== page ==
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Once again, as every year, culture shock has blind-sided me.  Yes, it is gorgeous here (see above) and yes, it is warm (even hot) and dry.  But it’s not Italy, is it?  Sounds so obvious, but somehow it takes me aback annually.  In fairness, I have to say that there will be a repeat of culture shock, in reverse, when we return to Rapallo in April or May.

But just what is the shock?  Size is one thing – everything is so darn big here.  When it comes to living quarters, I like that.  When it comes to servings when eating out I don’t.  Cars? no.  Sense of humor? yes.  Noise is another thing: there are non-stop sounds in Rapallo; scooters dash up and down the mountain, dogs bark non-stop, the rooster who can’t tell time crows his ignorance, diners clink their cutlery against their plates at Rosa’s and even, if they’ve had enough, break into song or begin to cheer loudly. Over at Case di Noe someone has fired up a brush-cutter, and every half hour the church bells remind us what time it is. (Speedy has addressed this part of the problem by down-loading chimes to sound the hours on the computer – not the same as the jazzy bell concert San Maurizio gives us each Sunday, but better than nothing.)

There are plenty of noisy places in the U.S., but we don’t happen to be in one of them.  Our neighborhood has forty homes, of which probably one-third are occupied now, it being still early in ‘the season.’  The family with small children who lived across the street have moved – how we miss their constant activity and cheerful little voices.  If we listen carefully we can hear the hum of traffic from the highway that’s about a mile away.  When the birds visit our feeders they are likely to squabble.  The humming birds sound like teeny little power saws when they zoom in and out.  But mostly it’s just very quiet and peaceful.  That’s nice, it really is, it’s just such a change.

The biggest change, though, and the hardest to adapt to, is the societal difference.  Italians are out and about for a good part of the day.  One must shop daily, the passagiata awaits at the end of the day.  There are friends and family to visit and ‘news’ to be discussed endlessly.  The silence in our neighborhood is but a reflection of a larger silence that I think of as particularly American.  People are afraid to discuss ‘issues’ for fear that they will offend or anger the person to whom they’re speaking. Somehow Italians have found a way to express differences without letting it get personal, and without letting it get in the way of friendships.  Here people are afraid to make eye contact with strangers, unlikely to greet strangers on the street (any one of whom may be carrying a weapon, concealed or otherwise, at least here in the wild west), and uncomfortable with the idea of discomfort.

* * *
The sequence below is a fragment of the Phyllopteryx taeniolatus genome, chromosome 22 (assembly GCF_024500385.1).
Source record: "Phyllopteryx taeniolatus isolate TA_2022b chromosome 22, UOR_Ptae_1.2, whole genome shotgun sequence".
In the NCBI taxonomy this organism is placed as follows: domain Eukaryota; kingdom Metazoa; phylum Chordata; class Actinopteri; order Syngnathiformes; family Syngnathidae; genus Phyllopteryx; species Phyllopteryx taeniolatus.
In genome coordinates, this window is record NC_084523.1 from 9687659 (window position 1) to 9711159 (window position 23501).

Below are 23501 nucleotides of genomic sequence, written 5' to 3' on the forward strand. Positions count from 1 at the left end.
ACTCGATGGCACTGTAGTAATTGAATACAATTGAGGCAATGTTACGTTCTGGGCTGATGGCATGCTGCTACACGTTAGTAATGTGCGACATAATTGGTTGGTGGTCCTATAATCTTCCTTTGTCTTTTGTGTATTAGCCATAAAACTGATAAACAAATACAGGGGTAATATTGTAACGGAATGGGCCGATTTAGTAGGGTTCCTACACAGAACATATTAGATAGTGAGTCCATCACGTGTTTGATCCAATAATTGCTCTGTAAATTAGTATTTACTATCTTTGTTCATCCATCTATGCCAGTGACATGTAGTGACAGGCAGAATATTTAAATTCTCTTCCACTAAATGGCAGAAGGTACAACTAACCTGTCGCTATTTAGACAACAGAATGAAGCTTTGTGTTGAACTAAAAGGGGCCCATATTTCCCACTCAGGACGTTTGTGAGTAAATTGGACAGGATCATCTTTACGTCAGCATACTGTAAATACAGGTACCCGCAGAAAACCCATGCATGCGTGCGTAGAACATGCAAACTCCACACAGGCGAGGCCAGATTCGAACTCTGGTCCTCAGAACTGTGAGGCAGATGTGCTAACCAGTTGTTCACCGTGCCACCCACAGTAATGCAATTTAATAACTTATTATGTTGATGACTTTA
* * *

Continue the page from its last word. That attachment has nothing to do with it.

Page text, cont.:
Of course Italy is far from perfect.  But part of culture shock, I think, is the tendency to idealize the place one has left, to look back through the fuzzy lens of rosy glasses, while looking at present circumstances with the critical lens of a microscope.

I’m not asking for sympathy, believe me.  We are terribly fortunate to be able to enjoy life in two such diverse places, and yes, we are Thankful that we are able to (’tis the season).  I’m just saying that the transition is, for me at any rate, difficult, but difficult in an interesting way, not a painful way.  So please, stick with me for a while?  Pretty soon I’ll have my feet under me again and will share some more of the excitement of life in a most peculiar state.